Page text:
The dozen men and women sat in a darkened room at a sprawling Aztec pyramid-shaped Mexican restaurant in Phoenix, parrots hanging from the ceiling, recounting the stories of their personal ordeals.
The gathering had all the hallmarks of a group-therapy session. But it was not a meeting for recovering alcoholics or victims of domestic violence. It was a meeting for survivors – and wannabe survivors – of the housing market crash.
“I’ve been searching for a local group like this for so long – it’s meant to be,” said Kathi Sharpe, a 53-year-old substitute teacher and single mother-of-five, attending her first meeting.
After falling victim to a dodgy mortgage broker, she has been fighting the system – and homelessness – for a decade, but she had been fighting it alone, until now.
The weekly meetings are the work of Darrell Blomberg, a self-styled “foreclosure strategist” who has not paid his own mortgage for 48 months. The former real estate agent is now helping other distressed Phoenix homeowners stay in their houses.
Data from lenders show the number of delinquent mortgages and home foreclosures in the state is falling steadily. Still, one in 325 Arizona homes received a foreclosure notice in January, compared with a national ratio of one in 624, according to RealtyTrac, the property statistics company.
Whatever mild signs of improvement there may be in the broader US economy the property market remains one of its weak spots in a year when the state of the economy is dominating the political debate.
In Arizona, which on Tuesday holds its primary in the Republican presidential nomination contest, the continuing housing crisis has been held up by visiting candidates as one of President Barack Obama’s “failures” in turning around the economy, even if the housing bubble burst under the previous Republican president, George W. Bush.
People in Phoenix, which experienced one of the biggest drops in house prices in the nation – down 58 per cent from the peak in mid-2006 – scoff at the idea the situation is getting better.
Mr Blomberg found himself facing foreclosure after Countrywide Financial, the troubled mortgage lender, foreclosed on four houses he was trying to sell, a move that robbed him of his income.
He missed two months’ payments but when he tried to catch up, the lender’s terms were so bad that he “decided to push it a little bit”.
“I noticed that the notary had not dated her signature and I discovered that this makes a massive difference,” Mr Blomberg said.
By continuing to spot administrative errors and by writing challenging letters, he has managed to stave off a trustee sale of his house three times and still has not made any mortgage payments.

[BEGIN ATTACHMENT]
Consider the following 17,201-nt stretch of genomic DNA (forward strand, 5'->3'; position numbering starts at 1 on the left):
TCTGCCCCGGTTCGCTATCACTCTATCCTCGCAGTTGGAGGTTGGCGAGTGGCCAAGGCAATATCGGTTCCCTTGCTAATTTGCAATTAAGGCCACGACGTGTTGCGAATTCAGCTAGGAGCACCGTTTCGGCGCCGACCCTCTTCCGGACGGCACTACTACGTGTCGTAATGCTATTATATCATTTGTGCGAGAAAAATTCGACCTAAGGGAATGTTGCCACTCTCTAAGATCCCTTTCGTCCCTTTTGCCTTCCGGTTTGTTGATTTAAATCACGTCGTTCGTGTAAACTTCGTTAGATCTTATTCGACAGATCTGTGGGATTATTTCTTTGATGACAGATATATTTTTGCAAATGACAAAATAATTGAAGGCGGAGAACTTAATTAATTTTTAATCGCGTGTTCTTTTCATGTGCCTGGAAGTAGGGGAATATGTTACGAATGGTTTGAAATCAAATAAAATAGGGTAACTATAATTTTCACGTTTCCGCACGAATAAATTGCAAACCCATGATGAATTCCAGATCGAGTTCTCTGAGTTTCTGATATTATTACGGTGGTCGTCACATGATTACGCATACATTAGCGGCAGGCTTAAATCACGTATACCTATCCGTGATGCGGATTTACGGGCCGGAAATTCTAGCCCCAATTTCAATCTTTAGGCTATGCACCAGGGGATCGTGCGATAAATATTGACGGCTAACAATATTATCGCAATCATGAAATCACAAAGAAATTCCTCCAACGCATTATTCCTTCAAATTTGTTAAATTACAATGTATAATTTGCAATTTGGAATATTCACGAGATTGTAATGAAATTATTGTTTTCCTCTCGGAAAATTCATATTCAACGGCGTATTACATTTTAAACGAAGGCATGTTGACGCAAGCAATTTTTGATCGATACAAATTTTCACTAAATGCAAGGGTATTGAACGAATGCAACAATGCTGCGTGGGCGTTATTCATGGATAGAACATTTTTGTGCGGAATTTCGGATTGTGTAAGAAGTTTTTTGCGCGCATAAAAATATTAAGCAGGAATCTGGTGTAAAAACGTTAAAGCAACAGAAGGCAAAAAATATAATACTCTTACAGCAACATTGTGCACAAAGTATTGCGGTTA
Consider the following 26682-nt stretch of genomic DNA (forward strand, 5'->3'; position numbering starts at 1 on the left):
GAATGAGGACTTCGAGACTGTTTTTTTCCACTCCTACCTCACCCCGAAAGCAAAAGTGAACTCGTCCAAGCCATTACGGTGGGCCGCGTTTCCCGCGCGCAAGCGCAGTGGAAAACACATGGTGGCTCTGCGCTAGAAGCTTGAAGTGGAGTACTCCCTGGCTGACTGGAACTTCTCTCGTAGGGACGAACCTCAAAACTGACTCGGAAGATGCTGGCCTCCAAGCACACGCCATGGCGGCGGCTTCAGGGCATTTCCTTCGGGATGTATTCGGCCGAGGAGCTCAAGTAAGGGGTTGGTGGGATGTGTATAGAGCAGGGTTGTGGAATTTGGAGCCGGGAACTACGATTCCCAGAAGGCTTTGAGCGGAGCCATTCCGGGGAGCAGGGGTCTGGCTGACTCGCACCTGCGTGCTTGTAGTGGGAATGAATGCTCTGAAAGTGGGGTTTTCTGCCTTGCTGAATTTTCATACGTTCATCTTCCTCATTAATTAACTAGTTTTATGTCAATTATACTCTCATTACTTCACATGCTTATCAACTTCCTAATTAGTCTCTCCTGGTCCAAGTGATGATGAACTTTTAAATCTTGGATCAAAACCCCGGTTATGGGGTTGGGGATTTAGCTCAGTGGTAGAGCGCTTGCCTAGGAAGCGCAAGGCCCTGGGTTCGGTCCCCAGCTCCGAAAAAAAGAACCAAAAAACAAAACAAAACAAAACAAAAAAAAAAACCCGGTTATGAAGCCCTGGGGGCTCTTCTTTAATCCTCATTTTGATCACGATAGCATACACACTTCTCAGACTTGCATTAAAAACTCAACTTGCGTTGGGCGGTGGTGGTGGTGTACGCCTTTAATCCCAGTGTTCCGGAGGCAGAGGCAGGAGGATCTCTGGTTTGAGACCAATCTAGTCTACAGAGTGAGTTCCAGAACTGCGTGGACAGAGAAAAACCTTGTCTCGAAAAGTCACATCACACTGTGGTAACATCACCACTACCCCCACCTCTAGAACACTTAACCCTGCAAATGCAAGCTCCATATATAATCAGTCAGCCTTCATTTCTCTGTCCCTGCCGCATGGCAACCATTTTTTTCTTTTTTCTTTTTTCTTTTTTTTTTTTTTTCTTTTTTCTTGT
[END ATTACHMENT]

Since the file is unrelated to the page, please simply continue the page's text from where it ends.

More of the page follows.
He knows he is fighting a losing battle – and estimates he will probably end up owing $370,000 on his $133,000 house. “My goal is to get a loan modification but I’ve been such a curmudgeon about this, they are just going to get me out of the house,” he said.
For Mr Blomberg this is now about more than the roof over his head. It has become a crusade.
“I’m taking a stand. If you want my house, you have to follow the law,” he said.
Bank of America said it had made multiple attempts to review Mr Blomberg’s case for a modification over the years but he had not responded to requests to supply documentation.
Don Blount, a mortgage broker whose business collapsed with the housing market, started a similar group, the Arizona Foreclosure Recovery Group, last May but is trying to help distressed homeowners in a different way.
Some owners whose houses were foreclosed upon at the bottom of the crash, in 2008 and 2009, are now becoming eligible to requalify for Federal Housing Administration loans.
“There’s a high degree of frustration – none of this stuff has really worked,” Mr Blount, who operates in upscale Scottsdale, says of the government’s efforts to fix the housing market crisis through programmes such as the two versions of the Home Affordable Refinance Programme. “Most people feel like the banks are still profiting from foreclosures.”
Rob Estes, who is fighting the foreclosure of his Phoenix house, is chastened.
“I played the game of cops and robbers,” said Mr Estes, who has managed to stay in his house, thanks to Mr Blomberg’s help.
“Don’t borrow money,” he shrugs after attending one of Mr Blomberg’s weekly meeting. “That’s what I’ve gotten out of all of this.”